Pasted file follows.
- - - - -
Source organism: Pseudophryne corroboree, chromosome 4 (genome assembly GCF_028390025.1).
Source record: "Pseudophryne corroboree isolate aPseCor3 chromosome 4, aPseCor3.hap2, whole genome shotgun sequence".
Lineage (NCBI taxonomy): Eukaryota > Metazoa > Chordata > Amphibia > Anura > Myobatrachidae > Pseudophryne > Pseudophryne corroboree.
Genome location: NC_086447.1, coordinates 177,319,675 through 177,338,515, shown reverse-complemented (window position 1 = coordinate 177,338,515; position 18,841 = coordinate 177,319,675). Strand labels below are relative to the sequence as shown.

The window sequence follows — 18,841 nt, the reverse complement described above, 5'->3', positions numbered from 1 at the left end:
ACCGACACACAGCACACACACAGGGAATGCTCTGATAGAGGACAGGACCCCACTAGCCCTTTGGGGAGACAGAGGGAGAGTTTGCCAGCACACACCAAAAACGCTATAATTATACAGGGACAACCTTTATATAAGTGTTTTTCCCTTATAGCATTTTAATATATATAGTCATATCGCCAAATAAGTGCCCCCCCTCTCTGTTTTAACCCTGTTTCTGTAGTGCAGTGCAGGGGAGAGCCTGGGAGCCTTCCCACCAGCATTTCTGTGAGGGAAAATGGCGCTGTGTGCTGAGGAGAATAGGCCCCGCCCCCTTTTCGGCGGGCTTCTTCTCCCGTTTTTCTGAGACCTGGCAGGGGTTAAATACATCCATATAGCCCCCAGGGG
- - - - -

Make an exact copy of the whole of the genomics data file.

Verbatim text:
Source organism: Pseudophryne corroboree, chromosome 4 (genome assembly GCF_028390025.1).
Source record: "Pseudophryne corroboree isolate aPseCor3 chromosome 4, aPseCor3.hap2, whole genome shotgun sequence".
Lineage (NCBI taxonomy): Eukaryota > Metazoa > Chordata > Amphibia > Anura > Myobatrachidae > Pseudophryne > Pseudophryne corroboree.
Genome location: NC_086447.1, coordinates 177,319,675 through 177,338,515, shown reverse-complemented (window position 1 = coordinate 177,338,515; position 18,841 = coordinate 177,319,675). Strand labels below are relative to the sequence as shown.

The window sequence follows — 18,841 nt, the reverse complement described above, 5'->3', positions numbered from 1 at the left end:
ACCGACACACAGCACACACACAGGGAATGCTCTGATAGAGGACAGGACCCCACTAGCCCTTTGGGGAGACAGAGGGAGAGTTTGCCAGCACACACCAAAAACGCTATAATTATACAGGGACAACCTTTATATAAGTGTTTTTCCCTTATAGCATTTTAATATATATAGTCATATCGCCAAATAAGTGCCCCCCCTCTCTGTTTTAACCCTGTTTCTGTAGTGCAGTGCAGGGGAGAGCCTGGGAGCCTTCCCACCAGCATTTCTGTGAGGGAAAATGGCGCTGTGTGCTGAGGAGAATAGGCCCCGCCCCCTTTTCGGCGGGCTTCTTCTCCCGTTTTTCTGAGACCTGGCAGGGGTTAAATACATCCATATAGCCCCCAGGGG